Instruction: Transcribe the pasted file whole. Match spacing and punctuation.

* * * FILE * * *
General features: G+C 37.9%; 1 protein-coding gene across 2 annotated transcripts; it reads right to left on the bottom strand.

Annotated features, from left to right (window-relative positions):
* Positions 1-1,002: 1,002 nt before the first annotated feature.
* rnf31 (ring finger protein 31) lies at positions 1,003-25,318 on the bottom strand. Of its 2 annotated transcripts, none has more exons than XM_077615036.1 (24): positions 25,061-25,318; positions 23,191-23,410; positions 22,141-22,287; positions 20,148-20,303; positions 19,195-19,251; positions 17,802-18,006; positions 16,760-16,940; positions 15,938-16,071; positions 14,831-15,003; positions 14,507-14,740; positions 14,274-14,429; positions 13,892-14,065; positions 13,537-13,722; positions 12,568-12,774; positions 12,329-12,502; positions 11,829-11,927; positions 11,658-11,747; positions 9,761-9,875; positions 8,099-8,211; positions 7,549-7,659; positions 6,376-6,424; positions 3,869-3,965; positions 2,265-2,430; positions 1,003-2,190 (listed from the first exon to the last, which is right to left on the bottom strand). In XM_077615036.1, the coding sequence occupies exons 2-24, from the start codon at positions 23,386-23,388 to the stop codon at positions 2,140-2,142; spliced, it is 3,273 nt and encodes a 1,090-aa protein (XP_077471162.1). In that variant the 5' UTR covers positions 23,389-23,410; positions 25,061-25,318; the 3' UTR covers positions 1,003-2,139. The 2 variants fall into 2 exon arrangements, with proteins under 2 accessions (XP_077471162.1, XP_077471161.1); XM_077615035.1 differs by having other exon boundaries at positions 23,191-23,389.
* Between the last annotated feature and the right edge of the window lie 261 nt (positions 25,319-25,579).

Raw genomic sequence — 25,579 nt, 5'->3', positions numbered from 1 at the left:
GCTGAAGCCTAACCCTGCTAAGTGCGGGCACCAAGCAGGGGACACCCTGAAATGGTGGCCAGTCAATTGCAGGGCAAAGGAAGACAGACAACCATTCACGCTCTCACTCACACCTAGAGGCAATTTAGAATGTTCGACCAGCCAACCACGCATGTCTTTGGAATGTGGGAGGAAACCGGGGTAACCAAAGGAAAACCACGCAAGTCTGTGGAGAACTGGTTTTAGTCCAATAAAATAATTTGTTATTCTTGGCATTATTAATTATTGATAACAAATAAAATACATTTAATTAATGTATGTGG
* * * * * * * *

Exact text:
General features: G+C 37.9%; 1 protein-coding gene across 2 annotated transcripts; it reads right to left on the bottom strand.

Annotated features, from left to right (window-relative positions):
* Positions 1-1,002: 1,002 nt before the first annotated feature.
* rnf31 (ring finger protein 31) lies at positions 1,003-25,318 on the bottom strand. Of its 2 annotated transcripts, none has more exons than XM_077615036.1 (24): positions 25,061-25,318; positions 23,191-23,410; positions 22,141-22,287; positions 20,148-20,303; positions 19,195-19,251; positions 17,802-18,006; positions 16,760-16,940; positions 15,938-16,071; positions 14,831-15,003; positions 14,507-14,740; positions 14,274-14,429; positions 13,892-14,065; positions 13,537-13,722; positions 12,568-12,774; positions 12,329-12,502; positions 11,829-11,927; positions 11,658-11,747; positions 9,761-9,875; positions 8,099-8,211; positions 7,549-7,659; positions 6,376-6,424; positions 3,869-3,965; positions 2,265-2,430; positions 1,003-2,190 (listed from the first exon to the last, which is right to left on the bottom strand). In XM_077615036.1, the coding sequence occupies exons 2-24, from the start codon at positions 23,386-23,388 to the stop codon at positions 2,140-2,142; spliced, it is 3,273 nt and encodes a 1,090-aa protein (XP_077471162.1). In that variant the 5' UTR covers positions 23,389-23,410; positions 25,061-25,318; the 3' UTR covers positions 1,003-2,139. The 2 variants fall into 2 exon arrangements, with proteins under 2 accessions (XP_077471162.1, XP_077471161.1); XM_077615035.1 differs by having other exon boundaries at positions 23,191-23,389.
* Between the last annotated feature and the right edge of the window lie 261 nt (positions 25,319-25,579).

Raw genomic sequence — 25,579 nt, 5'->3', positions numbered from 1 at the left:
GCTGAAGCCTAACCCTGCTAAGTGCGGGCACCAAGCAGGGGACACCCTGAAATGGTGGCCAGTCAATTGCAGGGCAAAGGAAGACAGACAACCATTCACGCTCTCACTCACACCTAGAGGCAATTTAGAATGTTCGACCAGCCAACCACGCATGTCTTTGGAATGTGGGAGGAAACCGGGGTAACCAAAGGAAAACCACGCAAGTCTGTGGAGAACTGGTTTTAGTCCAATAAAATAATTTGTTATTCTTGGCATTATTAATTATTGATAACAAATAAAATACATTTAATTAATGTATGTGG